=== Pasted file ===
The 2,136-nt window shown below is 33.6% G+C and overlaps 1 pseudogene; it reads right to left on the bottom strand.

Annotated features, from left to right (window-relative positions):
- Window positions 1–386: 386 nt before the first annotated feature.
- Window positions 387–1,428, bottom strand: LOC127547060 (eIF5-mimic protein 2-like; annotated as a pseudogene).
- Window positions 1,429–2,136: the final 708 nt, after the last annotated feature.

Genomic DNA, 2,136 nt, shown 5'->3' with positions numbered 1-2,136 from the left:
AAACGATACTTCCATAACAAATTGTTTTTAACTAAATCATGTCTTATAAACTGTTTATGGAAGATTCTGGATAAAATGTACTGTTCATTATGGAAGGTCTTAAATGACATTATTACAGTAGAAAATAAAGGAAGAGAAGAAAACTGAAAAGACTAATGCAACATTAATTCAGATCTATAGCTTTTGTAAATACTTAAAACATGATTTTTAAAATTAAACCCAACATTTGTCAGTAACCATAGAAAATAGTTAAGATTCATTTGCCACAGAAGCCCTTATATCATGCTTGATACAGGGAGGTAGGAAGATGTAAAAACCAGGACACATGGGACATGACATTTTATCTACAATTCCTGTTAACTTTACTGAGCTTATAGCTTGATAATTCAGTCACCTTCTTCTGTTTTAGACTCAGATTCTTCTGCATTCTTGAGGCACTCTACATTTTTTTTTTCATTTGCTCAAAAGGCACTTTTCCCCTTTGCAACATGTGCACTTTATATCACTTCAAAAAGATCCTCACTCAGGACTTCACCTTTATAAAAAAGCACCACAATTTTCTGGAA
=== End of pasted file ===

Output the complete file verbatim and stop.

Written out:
The 2,136-nt window shown below is 33.6% G+C and overlaps 1 pseudogene; it reads right to left on the bottom strand.

Annotated features, from left to right (window-relative positions):
- Window positions 1–386: 386 nt before the first annotated feature.
- Window positions 387–1,428, bottom strand: LOC127547060 (eIF5-mimic protein 2-like; annotated as a pseudogene).
- Window positions 1,429–2,136: the final 708 nt, after the last annotated feature.

Genomic DNA, 2,136 nt, shown 5'->3' with positions numbered 1-2,136 from the left:
AAACGATACTTCCATAACAAATTGTTTTTAACTAAATCATGTCTTATAAACTGTTTATGGAAGATTCTGGATAAAATGTACTGTTCATTATGGAAGGTCTTAAATGACATTATTACAGTAGAAAATAAAGGAAGAGAAGAAAACTGAAAAGACTAATGCAACATTAATTCAGATCTATAGCTTTTGTAAATACTTAAAACATGATTTTTAAAATTAAACCCAACATTTGTCAGTAACCATAGAAAATAGTTAAGATTCATTTGCCACAGAAGCCCTTATATCATGCTTGATACAGGGAGGTAGGAAGATGTAAAAACCAGGACACATGGGACATGACATTTTATCTACAATTCCTGTTAACTTTACTGAGCTTATAGCTTGATAATTCAGTCACCTTCTTCTGTTTTAGACTCAGATTCTTCTGCATTCTTGAGGCACTCTACATTTTTTTTTTCATTTGCTCAAAAGGCACTTTTCCCCTTTGCAACATGTGCACTTTATATCACTTCAAAAAGATCCTCACTCAGGACTTCACCTTTATAAAAAAGCACCACAATTTTCTGGAA